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Back to Hackney Empire for the second year running to end the year at their now legendary panto. This Victorian theatre is made for panto and you can’t but get caught up in the excited anticipation of the full house. Before the curtain has risen on Susie McKenna’s production, you feel part of a community even if you don’t know another soul in the building.

This year’s concoction has Jaygann Ayeh an unfeasibly lovable Jack, his naive cute friend Silly Billy (David Roberts) and Chloe Taylor’s Off Her Trolly Molly infatuated with Jack and loved by Billy. Vegetable references abound with the good fairy Sweet Pea (Abigail Rosser) and baddies Runner Bean, panto veteran Tony Whittle  and Broad Bean, Jenny Dale. Then there’s Dame Daisy, the larger than life Clive Rowe who is now so at home as a dame he may be in his own groundhog day, struggling to get back to legit plays and musicals!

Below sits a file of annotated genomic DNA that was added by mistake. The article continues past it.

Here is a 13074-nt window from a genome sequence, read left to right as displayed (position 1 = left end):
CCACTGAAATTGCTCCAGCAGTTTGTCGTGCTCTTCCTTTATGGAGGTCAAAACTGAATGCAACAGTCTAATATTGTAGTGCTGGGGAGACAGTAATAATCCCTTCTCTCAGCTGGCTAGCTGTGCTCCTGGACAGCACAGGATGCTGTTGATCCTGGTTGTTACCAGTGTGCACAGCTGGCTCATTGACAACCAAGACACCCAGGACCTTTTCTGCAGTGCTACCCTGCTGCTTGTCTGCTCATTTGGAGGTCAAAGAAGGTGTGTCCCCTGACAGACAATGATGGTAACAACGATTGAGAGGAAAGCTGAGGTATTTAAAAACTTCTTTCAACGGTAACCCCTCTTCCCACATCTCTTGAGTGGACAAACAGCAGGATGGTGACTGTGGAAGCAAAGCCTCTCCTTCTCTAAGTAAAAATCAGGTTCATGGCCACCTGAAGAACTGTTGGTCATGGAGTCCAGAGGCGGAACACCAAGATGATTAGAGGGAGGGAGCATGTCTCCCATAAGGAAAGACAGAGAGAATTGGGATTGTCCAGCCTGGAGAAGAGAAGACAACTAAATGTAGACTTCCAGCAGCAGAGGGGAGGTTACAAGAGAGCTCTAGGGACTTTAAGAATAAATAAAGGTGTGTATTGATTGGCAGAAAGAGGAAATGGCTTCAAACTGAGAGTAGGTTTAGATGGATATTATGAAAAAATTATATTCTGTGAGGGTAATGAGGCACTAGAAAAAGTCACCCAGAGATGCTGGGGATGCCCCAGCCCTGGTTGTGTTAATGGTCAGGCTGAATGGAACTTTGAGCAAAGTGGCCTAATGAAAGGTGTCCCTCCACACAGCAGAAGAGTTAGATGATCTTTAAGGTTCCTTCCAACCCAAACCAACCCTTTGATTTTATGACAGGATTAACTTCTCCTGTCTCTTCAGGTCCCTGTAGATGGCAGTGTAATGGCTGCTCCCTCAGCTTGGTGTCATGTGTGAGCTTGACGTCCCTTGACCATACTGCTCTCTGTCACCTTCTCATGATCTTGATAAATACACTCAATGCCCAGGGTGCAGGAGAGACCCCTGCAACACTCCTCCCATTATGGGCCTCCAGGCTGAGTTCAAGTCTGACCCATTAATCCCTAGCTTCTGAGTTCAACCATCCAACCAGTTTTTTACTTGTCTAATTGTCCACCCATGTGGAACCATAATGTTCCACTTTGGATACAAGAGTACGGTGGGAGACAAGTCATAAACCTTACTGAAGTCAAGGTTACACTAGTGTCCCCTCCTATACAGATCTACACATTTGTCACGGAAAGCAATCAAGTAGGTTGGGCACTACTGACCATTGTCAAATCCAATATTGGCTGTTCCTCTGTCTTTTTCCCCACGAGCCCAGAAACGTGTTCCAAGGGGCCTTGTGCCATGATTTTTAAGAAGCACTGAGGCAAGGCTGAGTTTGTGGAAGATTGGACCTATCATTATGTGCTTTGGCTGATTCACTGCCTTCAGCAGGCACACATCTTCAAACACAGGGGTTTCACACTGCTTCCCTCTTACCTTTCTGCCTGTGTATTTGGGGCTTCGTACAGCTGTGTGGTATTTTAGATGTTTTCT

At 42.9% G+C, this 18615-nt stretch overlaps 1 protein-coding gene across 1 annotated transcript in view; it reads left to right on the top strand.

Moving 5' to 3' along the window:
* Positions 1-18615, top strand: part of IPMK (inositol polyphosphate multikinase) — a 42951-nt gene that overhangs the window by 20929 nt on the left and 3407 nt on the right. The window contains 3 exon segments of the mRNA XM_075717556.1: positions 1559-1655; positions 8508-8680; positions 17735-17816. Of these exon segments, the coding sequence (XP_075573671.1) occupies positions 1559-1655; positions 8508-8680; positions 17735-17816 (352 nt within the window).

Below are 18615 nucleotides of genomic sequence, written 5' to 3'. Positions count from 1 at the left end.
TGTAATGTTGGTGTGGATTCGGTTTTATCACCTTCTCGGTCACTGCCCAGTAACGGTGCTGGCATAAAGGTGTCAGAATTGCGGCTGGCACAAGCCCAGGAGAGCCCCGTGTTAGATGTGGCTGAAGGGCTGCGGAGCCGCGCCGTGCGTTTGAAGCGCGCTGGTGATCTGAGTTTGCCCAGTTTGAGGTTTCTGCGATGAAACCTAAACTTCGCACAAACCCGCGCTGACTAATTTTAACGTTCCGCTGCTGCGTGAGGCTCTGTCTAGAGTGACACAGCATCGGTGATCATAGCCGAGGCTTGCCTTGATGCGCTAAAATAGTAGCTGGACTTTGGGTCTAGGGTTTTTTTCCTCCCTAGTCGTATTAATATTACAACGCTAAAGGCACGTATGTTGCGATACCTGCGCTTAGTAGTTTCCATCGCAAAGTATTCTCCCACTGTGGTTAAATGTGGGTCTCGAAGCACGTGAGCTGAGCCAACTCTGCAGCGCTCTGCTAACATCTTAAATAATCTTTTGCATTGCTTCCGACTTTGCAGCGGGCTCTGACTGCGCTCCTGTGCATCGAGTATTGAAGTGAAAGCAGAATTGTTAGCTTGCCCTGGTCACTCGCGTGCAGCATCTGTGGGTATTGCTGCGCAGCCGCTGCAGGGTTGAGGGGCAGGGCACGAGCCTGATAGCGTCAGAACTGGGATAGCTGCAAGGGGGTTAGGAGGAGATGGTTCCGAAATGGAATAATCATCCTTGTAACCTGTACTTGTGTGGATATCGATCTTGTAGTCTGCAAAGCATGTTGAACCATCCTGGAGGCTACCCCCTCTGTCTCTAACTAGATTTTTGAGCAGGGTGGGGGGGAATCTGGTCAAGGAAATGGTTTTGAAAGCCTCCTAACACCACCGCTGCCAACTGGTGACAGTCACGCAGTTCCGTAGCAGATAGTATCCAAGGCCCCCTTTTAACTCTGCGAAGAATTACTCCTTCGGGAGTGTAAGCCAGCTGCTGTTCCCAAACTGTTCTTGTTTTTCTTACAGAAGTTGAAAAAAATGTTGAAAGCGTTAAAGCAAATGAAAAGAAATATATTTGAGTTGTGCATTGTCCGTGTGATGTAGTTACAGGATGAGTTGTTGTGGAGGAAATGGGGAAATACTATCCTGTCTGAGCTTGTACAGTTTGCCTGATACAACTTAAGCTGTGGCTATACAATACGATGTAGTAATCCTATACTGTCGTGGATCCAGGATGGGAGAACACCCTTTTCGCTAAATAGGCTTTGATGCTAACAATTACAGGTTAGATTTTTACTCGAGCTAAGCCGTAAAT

Add in an excellent beanstalk, a Shrek-like giant, a hip-hop snowman (Kat B), the customary cow and a singing gold harp! Yes, a singing gold harp! We even get a small troop of dancing flowers and dancing vegetables. I thought we got a few too many references to TV and too many familiar pop songs this year, but this is a bit of a niggle when what we have after all is the real deal – proper panto rather than celeb-laden mediocrity.

It’s only the second year I’ve been to Hackney on New Years Eve afternoon singing Auld Lang Syne arm-in-arm with the good folk of East London, but I have a suspicion it’s already a tradition. Bliss.